### Is there a simpler way?

Here is my code:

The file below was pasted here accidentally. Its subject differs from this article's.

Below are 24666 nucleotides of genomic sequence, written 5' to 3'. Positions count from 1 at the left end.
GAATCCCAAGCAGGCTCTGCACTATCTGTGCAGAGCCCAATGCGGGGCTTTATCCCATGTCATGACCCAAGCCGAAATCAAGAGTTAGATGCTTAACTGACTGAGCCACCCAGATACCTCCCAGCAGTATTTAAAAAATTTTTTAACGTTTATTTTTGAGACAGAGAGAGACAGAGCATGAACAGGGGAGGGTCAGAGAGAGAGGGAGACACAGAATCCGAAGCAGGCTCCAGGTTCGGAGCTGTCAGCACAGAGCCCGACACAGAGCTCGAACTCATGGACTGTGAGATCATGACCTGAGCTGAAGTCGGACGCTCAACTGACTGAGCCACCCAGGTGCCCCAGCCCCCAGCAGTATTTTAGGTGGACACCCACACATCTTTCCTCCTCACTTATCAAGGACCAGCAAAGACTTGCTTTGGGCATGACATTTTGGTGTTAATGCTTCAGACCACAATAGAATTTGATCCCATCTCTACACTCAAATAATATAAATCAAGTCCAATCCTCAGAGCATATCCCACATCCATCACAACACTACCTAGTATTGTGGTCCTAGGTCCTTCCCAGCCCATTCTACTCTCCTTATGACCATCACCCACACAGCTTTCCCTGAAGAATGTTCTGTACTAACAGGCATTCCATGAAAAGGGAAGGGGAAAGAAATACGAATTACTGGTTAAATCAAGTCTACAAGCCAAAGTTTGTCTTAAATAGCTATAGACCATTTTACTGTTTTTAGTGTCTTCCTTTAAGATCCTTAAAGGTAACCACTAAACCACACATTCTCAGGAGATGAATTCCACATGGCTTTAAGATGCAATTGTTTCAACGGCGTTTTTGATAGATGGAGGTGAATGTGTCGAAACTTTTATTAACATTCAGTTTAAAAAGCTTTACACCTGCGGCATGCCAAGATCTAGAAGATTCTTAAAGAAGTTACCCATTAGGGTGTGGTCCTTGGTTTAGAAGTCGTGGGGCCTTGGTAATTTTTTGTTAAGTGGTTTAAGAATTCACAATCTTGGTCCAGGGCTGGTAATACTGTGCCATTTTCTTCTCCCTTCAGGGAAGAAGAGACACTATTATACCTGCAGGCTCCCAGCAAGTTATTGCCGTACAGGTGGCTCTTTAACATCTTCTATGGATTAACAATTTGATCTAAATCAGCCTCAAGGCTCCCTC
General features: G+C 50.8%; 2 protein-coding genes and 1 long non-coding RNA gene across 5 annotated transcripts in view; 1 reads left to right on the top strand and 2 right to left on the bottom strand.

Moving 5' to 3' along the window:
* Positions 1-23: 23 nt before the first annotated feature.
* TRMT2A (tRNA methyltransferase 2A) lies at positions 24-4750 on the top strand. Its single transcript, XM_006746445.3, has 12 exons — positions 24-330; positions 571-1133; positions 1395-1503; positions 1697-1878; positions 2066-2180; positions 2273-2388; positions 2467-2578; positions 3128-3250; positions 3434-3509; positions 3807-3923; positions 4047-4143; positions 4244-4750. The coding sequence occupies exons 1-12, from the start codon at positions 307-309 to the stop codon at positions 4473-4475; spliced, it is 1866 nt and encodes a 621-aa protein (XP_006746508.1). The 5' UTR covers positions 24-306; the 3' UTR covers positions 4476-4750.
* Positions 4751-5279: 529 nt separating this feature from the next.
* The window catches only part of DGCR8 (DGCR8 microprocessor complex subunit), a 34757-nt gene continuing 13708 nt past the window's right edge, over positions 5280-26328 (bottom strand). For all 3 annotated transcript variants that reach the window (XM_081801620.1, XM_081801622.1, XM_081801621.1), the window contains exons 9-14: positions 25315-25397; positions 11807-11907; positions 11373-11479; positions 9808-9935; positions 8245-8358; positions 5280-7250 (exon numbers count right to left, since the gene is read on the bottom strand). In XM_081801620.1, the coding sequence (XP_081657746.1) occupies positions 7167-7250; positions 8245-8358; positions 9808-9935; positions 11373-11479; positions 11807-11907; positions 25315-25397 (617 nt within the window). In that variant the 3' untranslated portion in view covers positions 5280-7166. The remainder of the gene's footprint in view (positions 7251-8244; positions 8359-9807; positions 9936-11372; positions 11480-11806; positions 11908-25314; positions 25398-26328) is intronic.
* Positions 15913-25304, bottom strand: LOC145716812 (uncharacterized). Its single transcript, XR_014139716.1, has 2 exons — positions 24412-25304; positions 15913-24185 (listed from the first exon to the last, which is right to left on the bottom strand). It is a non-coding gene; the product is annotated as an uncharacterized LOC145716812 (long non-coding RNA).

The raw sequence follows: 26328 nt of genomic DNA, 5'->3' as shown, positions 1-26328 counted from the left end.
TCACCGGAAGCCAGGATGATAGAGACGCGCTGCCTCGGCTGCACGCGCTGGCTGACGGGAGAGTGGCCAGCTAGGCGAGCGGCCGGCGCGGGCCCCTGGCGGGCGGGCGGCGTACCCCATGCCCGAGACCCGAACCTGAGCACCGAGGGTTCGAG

``12345678910111213141516171819202122232425262728293031323334353637383940414243444546474849505152535455565758596061626364656667686970717273747576`` ``````#include #include #include struct Results { /* Declare/Define class members */ std::string name; float totalWeight = 0; int numOfFish = 0, numOfDead = 0, numOfAlive = 0; std::list biggestFish; unsigned int points = 0; unsigned int position; /* Define Comparison Operators */ // Result1 > Result2 friend bool operator > (Results leftSide, Results rightSide) { // Compare the total weights if (leftSide.totalWeight > rightSide.totalWeight) return true; else if (leftSide.totalWeight == rightSide.totalWeight) // Compare the total number of fish if (leftSide.numOfFish > rightSide.numOfFish) return true; else if (leftSide.numOfFish == rightSide.numOfFish) // Compare the number of living fish if (leftSide.numOfAlive > rightSide.numOfAlive) return true; else if (leftSide.numOfAlive == rightSide.numOfAlive) { // Sort list's and flip them leftSide.biggestFish.sort(); rightSide.biggestFish.sort(); leftSide.biggestFish.reverse(); rightSide.biggestFish.reverse(); // Compare the largest fish if (leftSide.biggestFish > rightSide.biggestFish) return true; } return false; } // Result1 < Result2 friend bool operator < (Results leftSide, Results rightSide) { return (rightSide > leftSide); } }; int main() { std::list EventResults; // Create new member Results myResults; myResults.name = "David"; myResults.totalWeight = 20.07; myResults.numOfFish = 5; myResults.biggestFish.push_back(6.3); myResults.numOfDead = 0; myResults.numOfAlive = myResults.numOfFish - myResults.numOfDead; EventResults.push_back(myResults); // Create new member Results myResults1; myResults1.name = "Steve"; myResults1.totalWeight = 20.07; myResults1.numOfFish = 5; myResults1.biggestFish.push_back(6.1); myResults1.biggestFish.push_back(6.2); myResults1.numOfDead = 0; myResults1.numOfAlive = 5; EventResults.push_back(myResults1); // Sort and flip EventResults EventResults.sort(); EventResults.reverse(); int i = 1; for (auto result : EventResults) std::cout << (result.position = (i ++)) << ") Name: " << result.name << "\n"; return 0; }``````